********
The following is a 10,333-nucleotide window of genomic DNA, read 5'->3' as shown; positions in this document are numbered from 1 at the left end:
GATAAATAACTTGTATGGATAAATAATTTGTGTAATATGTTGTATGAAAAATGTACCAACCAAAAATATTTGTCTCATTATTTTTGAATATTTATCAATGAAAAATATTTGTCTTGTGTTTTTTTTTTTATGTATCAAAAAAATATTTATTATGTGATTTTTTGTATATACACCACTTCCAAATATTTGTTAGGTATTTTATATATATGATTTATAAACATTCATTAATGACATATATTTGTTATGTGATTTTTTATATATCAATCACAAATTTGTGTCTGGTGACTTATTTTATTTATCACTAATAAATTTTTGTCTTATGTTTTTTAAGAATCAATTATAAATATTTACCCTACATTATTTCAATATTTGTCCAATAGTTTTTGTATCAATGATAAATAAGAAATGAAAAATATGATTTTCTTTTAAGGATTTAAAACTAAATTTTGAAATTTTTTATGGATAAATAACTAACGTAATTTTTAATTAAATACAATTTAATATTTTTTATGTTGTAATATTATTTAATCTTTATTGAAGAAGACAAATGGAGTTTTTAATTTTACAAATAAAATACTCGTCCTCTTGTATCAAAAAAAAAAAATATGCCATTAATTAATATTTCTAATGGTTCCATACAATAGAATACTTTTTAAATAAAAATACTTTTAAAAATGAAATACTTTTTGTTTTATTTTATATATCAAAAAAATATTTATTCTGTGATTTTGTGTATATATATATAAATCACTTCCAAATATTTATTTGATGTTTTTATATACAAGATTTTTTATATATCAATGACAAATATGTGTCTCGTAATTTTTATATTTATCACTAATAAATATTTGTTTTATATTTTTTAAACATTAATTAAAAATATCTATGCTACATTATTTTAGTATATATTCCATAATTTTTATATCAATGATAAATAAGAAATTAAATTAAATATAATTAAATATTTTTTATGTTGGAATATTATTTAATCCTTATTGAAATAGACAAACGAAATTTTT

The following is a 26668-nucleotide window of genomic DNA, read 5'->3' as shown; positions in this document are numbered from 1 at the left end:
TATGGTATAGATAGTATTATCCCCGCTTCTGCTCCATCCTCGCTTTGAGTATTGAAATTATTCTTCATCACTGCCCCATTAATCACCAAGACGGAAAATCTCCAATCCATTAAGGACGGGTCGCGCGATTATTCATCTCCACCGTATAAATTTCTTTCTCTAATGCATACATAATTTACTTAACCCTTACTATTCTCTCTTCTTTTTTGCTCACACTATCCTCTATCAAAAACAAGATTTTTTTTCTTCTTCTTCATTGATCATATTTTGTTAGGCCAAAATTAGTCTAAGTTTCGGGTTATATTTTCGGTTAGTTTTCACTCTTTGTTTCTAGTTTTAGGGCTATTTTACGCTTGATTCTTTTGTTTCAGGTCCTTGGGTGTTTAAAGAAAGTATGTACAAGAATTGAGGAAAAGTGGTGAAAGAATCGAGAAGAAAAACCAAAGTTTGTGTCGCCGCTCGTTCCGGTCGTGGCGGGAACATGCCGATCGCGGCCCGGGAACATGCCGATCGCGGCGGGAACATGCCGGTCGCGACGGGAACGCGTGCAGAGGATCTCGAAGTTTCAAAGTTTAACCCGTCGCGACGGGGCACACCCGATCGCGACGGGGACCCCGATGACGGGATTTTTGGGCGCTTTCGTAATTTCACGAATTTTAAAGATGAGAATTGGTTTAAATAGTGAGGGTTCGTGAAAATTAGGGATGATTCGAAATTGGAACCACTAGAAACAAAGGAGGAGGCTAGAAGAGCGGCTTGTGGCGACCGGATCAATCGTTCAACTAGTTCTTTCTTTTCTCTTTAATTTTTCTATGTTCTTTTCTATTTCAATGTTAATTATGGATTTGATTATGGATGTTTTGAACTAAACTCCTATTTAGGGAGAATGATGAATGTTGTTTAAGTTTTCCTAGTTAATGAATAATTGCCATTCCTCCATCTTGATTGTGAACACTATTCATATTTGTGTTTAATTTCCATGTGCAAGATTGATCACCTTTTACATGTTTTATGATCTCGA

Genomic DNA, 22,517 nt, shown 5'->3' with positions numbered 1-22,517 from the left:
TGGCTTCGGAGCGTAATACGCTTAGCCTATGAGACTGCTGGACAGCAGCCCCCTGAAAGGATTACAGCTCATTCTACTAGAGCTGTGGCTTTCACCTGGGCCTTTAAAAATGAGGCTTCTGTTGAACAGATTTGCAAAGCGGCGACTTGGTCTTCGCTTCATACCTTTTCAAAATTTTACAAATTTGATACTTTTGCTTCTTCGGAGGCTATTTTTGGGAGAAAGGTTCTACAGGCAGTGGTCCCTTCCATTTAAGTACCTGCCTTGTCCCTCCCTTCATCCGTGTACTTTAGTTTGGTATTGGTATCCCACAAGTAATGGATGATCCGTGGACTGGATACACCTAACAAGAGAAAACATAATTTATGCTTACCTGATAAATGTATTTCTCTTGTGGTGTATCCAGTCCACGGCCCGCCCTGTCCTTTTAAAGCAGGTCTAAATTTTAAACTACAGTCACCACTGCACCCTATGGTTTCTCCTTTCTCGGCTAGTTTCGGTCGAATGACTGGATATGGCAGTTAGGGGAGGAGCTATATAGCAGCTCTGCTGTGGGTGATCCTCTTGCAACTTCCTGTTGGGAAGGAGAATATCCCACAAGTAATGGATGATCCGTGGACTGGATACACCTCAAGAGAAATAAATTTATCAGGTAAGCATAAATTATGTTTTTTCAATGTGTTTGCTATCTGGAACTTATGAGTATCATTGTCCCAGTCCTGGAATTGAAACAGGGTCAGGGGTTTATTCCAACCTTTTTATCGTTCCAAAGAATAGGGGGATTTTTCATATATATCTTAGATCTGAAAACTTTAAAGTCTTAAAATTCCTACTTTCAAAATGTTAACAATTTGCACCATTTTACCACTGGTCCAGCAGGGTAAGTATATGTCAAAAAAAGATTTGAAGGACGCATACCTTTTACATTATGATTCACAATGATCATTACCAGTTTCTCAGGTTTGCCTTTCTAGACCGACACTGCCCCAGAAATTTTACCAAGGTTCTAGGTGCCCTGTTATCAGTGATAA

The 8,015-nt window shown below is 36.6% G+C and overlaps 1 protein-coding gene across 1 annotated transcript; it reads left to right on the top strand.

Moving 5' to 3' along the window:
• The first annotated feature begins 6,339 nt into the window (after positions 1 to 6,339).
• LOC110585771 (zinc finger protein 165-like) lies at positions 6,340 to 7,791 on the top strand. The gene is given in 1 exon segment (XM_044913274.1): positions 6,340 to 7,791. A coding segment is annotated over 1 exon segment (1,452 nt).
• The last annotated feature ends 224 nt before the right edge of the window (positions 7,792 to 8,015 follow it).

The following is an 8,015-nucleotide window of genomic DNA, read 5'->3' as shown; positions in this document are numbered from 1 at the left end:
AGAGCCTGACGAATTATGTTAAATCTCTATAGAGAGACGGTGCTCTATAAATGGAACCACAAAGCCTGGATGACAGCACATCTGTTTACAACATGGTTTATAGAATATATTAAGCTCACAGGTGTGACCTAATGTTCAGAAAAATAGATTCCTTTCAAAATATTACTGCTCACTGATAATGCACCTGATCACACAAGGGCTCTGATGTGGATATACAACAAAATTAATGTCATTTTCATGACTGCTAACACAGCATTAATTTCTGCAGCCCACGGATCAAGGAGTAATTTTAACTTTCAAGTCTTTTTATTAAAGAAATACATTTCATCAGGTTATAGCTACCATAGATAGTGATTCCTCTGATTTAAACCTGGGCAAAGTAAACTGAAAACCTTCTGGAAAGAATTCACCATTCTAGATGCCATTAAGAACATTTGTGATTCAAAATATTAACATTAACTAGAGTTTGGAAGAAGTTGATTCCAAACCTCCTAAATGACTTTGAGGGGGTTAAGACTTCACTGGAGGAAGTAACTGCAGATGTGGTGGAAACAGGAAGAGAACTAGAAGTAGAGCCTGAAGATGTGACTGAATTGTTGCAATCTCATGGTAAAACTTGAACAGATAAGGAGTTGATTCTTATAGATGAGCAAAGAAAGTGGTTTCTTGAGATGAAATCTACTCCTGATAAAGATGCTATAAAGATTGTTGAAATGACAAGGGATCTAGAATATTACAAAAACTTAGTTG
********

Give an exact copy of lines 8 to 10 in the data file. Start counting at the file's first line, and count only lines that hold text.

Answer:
Moving 5' to 3' along the window:
• The first annotated feature begins 6,339 nt into the window (after positions 1 to 6,339).
• LOC110585771 (zinc finger protein 165-like) lies at positions 6,340 to 7,791 on the top strand. The gene is given in 1 exon segment (XM_044913274.1): positions 6,340 to 7,791. A coding segment is annotated over 1 exon segment (1,452 nt).